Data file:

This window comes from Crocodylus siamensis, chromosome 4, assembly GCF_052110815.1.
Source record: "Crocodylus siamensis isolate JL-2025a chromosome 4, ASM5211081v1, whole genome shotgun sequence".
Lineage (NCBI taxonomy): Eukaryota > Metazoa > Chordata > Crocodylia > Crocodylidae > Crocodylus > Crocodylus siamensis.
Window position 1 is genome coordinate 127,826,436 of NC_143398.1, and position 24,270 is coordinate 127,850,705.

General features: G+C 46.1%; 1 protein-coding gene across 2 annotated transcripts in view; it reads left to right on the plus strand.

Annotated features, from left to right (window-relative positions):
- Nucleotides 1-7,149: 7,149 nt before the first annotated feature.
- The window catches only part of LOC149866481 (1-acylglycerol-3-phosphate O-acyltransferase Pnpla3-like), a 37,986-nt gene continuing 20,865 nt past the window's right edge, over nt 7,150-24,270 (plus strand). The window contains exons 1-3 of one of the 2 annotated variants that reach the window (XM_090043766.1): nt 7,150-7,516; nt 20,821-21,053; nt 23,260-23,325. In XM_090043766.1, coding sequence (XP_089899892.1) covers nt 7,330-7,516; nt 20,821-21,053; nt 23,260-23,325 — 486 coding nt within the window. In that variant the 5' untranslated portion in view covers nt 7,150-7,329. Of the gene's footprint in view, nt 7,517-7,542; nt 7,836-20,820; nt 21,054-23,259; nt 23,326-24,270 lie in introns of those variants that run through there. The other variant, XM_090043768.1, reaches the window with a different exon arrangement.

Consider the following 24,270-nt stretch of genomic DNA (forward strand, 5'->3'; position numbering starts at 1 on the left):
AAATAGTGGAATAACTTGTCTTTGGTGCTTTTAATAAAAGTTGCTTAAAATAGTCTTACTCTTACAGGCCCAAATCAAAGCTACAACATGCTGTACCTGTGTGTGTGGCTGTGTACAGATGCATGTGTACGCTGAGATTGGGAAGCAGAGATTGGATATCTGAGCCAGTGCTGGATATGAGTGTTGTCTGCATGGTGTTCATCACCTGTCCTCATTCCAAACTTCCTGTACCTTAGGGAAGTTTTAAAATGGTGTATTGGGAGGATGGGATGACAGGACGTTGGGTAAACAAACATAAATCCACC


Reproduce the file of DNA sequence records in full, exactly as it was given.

This window comes from Crocodylus siamensis, chromosome 4, assembly GCF_052110815.1.
Source record: "Crocodylus siamensis isolate JL-2025a chromosome 4, ASM5211081v1, whole genome shotgun sequence".
Lineage (NCBI taxonomy): Eukaryota > Metazoa > Chordata > Crocodylia > Crocodylidae > Crocodylus > Crocodylus siamensis.
Window position 1 is genome coordinate 127,826,436 of NC_143398.1, and position 24,270 is coordinate 127,850,705.

General features: G+C 46.1%; 1 protein-coding gene across 2 annotated transcripts in view; it reads left to right on the plus strand.

Annotated features, from left to right (window-relative positions):
- Nucleotides 1-7,149: 7,149 nt before the first annotated feature.
- The window catches only part of LOC149866481 (1-acylglycerol-3-phosphate O-acyltransferase Pnpla3-like), a 37,986-nt gene continuing 20,865 nt past the window's right edge, over nt 7,150-24,270 (plus strand). The window contains exons 1-3 of one of the 2 annotated variants that reach the window (XM_090043766.1): nt 7,150-7,516; nt 20,821-21,053; nt 23,260-23,325. In XM_090043766.1, coding sequence (XP_089899892.1) covers nt 7,330-7,516; nt 20,821-21,053; nt 23,260-23,325 — 486 coding nt within the window. In that variant the 5' untranslated portion in view covers nt 7,150-7,329. Of the gene's footprint in view, nt 7,517-7,542; nt 7,836-20,820; nt 21,054-23,259; nt 23,326-24,270 lie in introns of those variants that run through there. The other variant, XM_090043768.1, reaches the window with a different exon arrangement.

Consider the following 24,270-nt stretch of genomic DNA (forward strand, 5'->3'; position numbering starts at 1 on the left):
AAATAGTGGAATAACTTGTCTTTGGTGCTTTTAATAAAAGTTGCTTAAAATAGTCTTACTCTTACAGGCCCAAATCAAAGCTACAACATGCTGTACCTGTGTGTGTGGCTGTGTACAGATGCATGTGTACGCTGAGATTGGGAAGCAGAGATTGGATATCTGAGCCAGTGCTGGATATGAGTGTTGTCTGCATGGTGTTCATCACCTGTCCTCATTCCAAACTTCCTGTACCTTAGGGAAGTTTTAAAATGGTGTATTGGGAGGATGGGATGACAGGACGTTGGGTAAACAAACATAAATCCACC